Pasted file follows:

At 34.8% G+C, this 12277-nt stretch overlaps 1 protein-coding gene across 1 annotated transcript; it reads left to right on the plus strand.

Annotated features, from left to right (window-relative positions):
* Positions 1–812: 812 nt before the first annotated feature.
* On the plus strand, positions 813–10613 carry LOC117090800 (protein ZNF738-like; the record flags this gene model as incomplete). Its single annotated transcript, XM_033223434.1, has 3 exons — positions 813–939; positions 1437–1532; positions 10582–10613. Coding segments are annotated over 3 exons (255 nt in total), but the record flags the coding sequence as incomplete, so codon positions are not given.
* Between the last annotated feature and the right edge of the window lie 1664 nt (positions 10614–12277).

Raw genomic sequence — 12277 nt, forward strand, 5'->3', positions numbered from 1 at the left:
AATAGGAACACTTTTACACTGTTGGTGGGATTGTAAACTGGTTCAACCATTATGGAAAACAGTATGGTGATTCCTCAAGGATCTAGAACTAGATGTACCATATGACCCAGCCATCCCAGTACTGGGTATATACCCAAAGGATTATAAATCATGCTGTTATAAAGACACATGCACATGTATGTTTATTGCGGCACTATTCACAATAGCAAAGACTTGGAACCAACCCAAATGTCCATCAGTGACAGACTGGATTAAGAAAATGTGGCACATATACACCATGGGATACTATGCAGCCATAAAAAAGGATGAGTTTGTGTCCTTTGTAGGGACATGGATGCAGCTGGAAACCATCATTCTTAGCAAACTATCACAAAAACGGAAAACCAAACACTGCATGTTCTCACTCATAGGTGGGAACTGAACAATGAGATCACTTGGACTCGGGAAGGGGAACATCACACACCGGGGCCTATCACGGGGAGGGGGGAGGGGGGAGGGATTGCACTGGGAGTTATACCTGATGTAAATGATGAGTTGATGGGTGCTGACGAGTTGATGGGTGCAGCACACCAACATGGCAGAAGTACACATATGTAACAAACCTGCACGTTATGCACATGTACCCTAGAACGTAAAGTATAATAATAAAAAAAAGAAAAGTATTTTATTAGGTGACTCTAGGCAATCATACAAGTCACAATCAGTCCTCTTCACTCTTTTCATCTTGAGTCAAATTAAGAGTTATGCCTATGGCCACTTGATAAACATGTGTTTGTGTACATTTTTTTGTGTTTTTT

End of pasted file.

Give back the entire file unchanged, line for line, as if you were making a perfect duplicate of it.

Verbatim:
At 34.8% G+C, this 12277-nt stretch overlaps 1 protein-coding gene across 1 annotated transcript; it reads left to right on the plus strand.

Annotated features, from left to right (window-relative positions):
* Positions 1–812: 812 nt before the first annotated feature.
* On the plus strand, positions 813–10613 carry LOC117090800 (protein ZNF738-like; the record flags this gene model as incomplete). Its single annotated transcript, XM_033223434.1, has 3 exons — positions 813–939; positions 1437–1532; positions 10582–10613. Coding segments are annotated over 3 exons (255 nt in total), but the record flags the coding sequence as incomplete, so codon positions are not given.
* Between the last annotated feature and the right edge of the window lie 1664 nt (positions 10614–12277).

Raw genomic sequence — 12277 nt, forward strand, 5'->3', positions numbered from 1 at the left:
AATAGGAACACTTTTACACTGTTGGTGGGATTGTAAACTGGTTCAACCATTATGGAAAACAGTATGGTGATTCCTCAAGGATCTAGAACTAGATGTACCATATGACCCAGCCATCCCAGTACTGGGTATATACCCAAAGGATTATAAATCATGCTGTTATAAAGACACATGCACATGTATGTTTATTGCGGCACTATTCACAATAGCAAAGACTTGGAACCAACCCAAATGTCCATCAGTGACAGACTGGATTAAGAAAATGTGGCACATATACACCATGGGATACTATGCAGCCATAAAAAAGGATGAGTTTGTGTCCTTTGTAGGGACATGGATGCAGCTGGAAACCATCATTCTTAGCAAACTATCACAAAAACGGAAAACCAAACACTGCATGTTCTCACTCATAGGTGGGAACTGAACAATGAGATCACTTGGACTCGGGAAGGGGAACATCACACACCGGGGCCTATCACGGGGAGGGGGGAGGGGGGAGGGATTGCACTGGGAGTTATACCTGATGTAAATGATGAGTTGATGGGTGCTGACGAGTTGATGGGTGCAGCACACCAACATGGCAGAAGTACACATATGTAACAAACCTGCACGTTATGCACATGTACCCTAGAACGTAAAGTATAATAATAAAAAAAAGAAAAGTATTTTATTAGGTGACTCTAGGCAATCATACAAGTCACAATCAGTCCTCTTCACTCTTTTCATCTTGAGTCAAATTAAGAGTTATGCCTATGGCCACTTGATAAACATGTGTTTGTGTACATTTTTTTGTGTTTTTT